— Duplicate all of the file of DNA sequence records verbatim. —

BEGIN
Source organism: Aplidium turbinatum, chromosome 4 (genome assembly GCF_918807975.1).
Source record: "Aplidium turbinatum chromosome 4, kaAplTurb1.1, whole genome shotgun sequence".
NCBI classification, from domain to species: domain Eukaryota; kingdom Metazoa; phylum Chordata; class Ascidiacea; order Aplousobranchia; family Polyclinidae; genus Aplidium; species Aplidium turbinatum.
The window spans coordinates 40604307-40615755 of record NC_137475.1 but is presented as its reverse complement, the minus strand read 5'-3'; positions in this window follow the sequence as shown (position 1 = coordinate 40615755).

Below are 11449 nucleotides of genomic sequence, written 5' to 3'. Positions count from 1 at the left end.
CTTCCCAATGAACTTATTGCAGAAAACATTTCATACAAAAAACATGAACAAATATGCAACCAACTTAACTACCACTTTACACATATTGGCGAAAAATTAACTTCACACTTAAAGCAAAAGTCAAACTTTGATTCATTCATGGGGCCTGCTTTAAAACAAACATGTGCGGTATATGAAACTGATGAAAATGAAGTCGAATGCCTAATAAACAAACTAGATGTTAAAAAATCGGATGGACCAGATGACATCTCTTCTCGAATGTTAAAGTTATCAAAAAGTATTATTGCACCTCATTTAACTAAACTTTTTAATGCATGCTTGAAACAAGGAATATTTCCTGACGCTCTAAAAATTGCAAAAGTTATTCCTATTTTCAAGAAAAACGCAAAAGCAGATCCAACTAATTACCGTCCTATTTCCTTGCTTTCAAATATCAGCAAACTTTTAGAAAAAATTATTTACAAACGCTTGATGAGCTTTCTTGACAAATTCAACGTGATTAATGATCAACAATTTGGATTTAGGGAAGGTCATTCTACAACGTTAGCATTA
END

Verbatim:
Source organism: Aplidium turbinatum, chromosome 4 (genome assembly GCF_918807975.1).
Source record: "Aplidium turbinatum chromosome 4, kaAplTurb1.1, whole genome shotgun sequence".
NCBI classification, from domain to species: domain Eukaryota; kingdom Metazoa; phylum Chordata; class Ascidiacea; order Aplousobranchia; family Polyclinidae; genus Aplidium; species Aplidium turbinatum.
The window spans coordinates 40604307-40615755 of record NC_137475.1 but is presented as its reverse complement, the minus strand read 5'-3'; positions in this window follow the sequence as shown (position 1 = coordinate 40615755).

Below are 11449 nucleotides of genomic sequence, written 5' to 3'. Positions count from 1 at the left end.
CTTCCCAATGAACTTATTGCAGAAAACATTTCATACAAAAAACATGAACAAATATGCAACCAACTTAACTACCACTTTACACATATTGGCGAAAAATTAACTTCACACTTAAAGCAAAAGTCAAACTTTGATTCATTCATGGGGCCTGCTTTAAAACAAACATGTGCGGTATATGAAACTGATGAAAATGAAGTCGAATGCCTAATAAACAAACTAGATGTTAAAAAATCGGATGGACCAGATGACATCTCTTCTCGAATGTTAAAGTTATCAAAAAGTATTATTGCACCTCATTTAACTAAACTTTTTAATGCATGCTTGAAACAAGGAATATTTCCTGACGCTCTAAAAATTGCAAAAGTTATTCCTATTTTCAAGAAAAACGCAAAAGCAGATCCAACTAATTACCGTCCTATTTCCTTGCTTTCAAATATCAGCAAACTTTTAGAAAAAATTATTTACAAACGCTTGATGAGCTTTCTTGACAAATTCAACGTGATTAATGATCAACAATTTGGATTTAGGGAAGGTCATTCTACAACGTTAGCATTA